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Mock-Speed Recital

[whitespace] Gary Singh & Ryan Torchia
Lauren Barack

Take a Bow: Musical anarchists Gary Singh (right) and Ryan Torchia with one of their creations.

SJSU music students seek to offend with experimental noise

By Lauren Barack

SOMEONE IS ripping down flyers for the next recital by the Gas Chamber Orchestra as fast as San Jose State University music student Gary Singh can put them up. It's not just the group's provocative name. "The pictures of the babies offend them," figures Singh, 29, one of the orchestra's founders.

It's actually a dead baby on the flyer--and being offensive is exactly Singh's plan. The group's first show took place right after an execution by the state of California, and it adopted the name Gas Chamber Orchestra to "offend" and mock the more formal offerings of SJSU's music department. As a result, the orchestra counts few fans at the school.

For the past six years, Singh and his ragtag bunch of SJSU music students have irritated almost all who come within hearing range of their performances. Lawnmowers, pasta makers, power tools and cars have all played a part in their "experimental noise" sessions, during which audience members can join in and are encouraged to bring ear plugs.

Many of their instruments are constructed in a workshop tucked down a long hallway at the school. Inside, Singh points to a washing-machine engine duct-taped to a piece of wood. A metal horn protrudes from an empty Yuban can, and a missing piece is designed to shoot "things" at the audience--what exactly, Singh can't remember. It's the motor that provides the sound. "The horn is just there to look musical," Singh says. "It makes no difference if we really play music."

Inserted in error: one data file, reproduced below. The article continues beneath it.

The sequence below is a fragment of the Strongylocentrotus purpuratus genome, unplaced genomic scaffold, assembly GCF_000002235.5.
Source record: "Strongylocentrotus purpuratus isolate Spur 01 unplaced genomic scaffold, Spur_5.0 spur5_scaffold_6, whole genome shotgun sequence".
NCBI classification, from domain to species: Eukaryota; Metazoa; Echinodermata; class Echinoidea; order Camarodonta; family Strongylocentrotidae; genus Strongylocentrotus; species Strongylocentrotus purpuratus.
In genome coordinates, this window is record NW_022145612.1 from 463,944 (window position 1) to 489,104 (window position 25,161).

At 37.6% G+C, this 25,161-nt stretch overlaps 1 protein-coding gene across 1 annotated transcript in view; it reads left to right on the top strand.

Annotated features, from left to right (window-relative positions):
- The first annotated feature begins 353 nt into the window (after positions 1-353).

"But it does makes an interesting noise," adds Ryan H. Torchia, 27, the second member of the orchestra. Torchia is the theorist of the two--interested in how people perceive the group's music. Singh is the showman, with a deep booming voice, a nervous laugh and an irritating habit of repeating himself. In fewer than 10 minutes, he describes himself as the "Howard Stern of experimental music" four times. The third member, Mark Grey, has already graduated, but is coming back for the group's last show; Michael Andrade, the fourth, died two years ago.

"It's a rehash of the '60s," says Allen Strange, one of Singh's thesis advisors and a professor at SJSU for 30 years. "I was doing the same thing at his age." But Singh and Torchia aren't sure they claim that era as their primary influence and instead mention everyone from Laurie Anderson to John Cage. For them, it's just easier to describe the shows--one in which they cooked eggs onstage, one to which no one came and one during which a woman suffered minor hearing loss. "That was an accident," Torchia insists.

Yet accidents are the root of their music. "Like jazz," says Royal Hartigan, 51, who is a lecturer at the school and who will play drums during the performance. "It's very creative. They've got the same risk mentality," he explains. "But [the show] won't sound anything like that."

The Gas Chamber Orchestra's last performance is Thursday (May 14) at 7:30pm in the Music Concert Hall, San Jose State University. Admission is free.

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From the May 14-20, 1998 issue of Metro.

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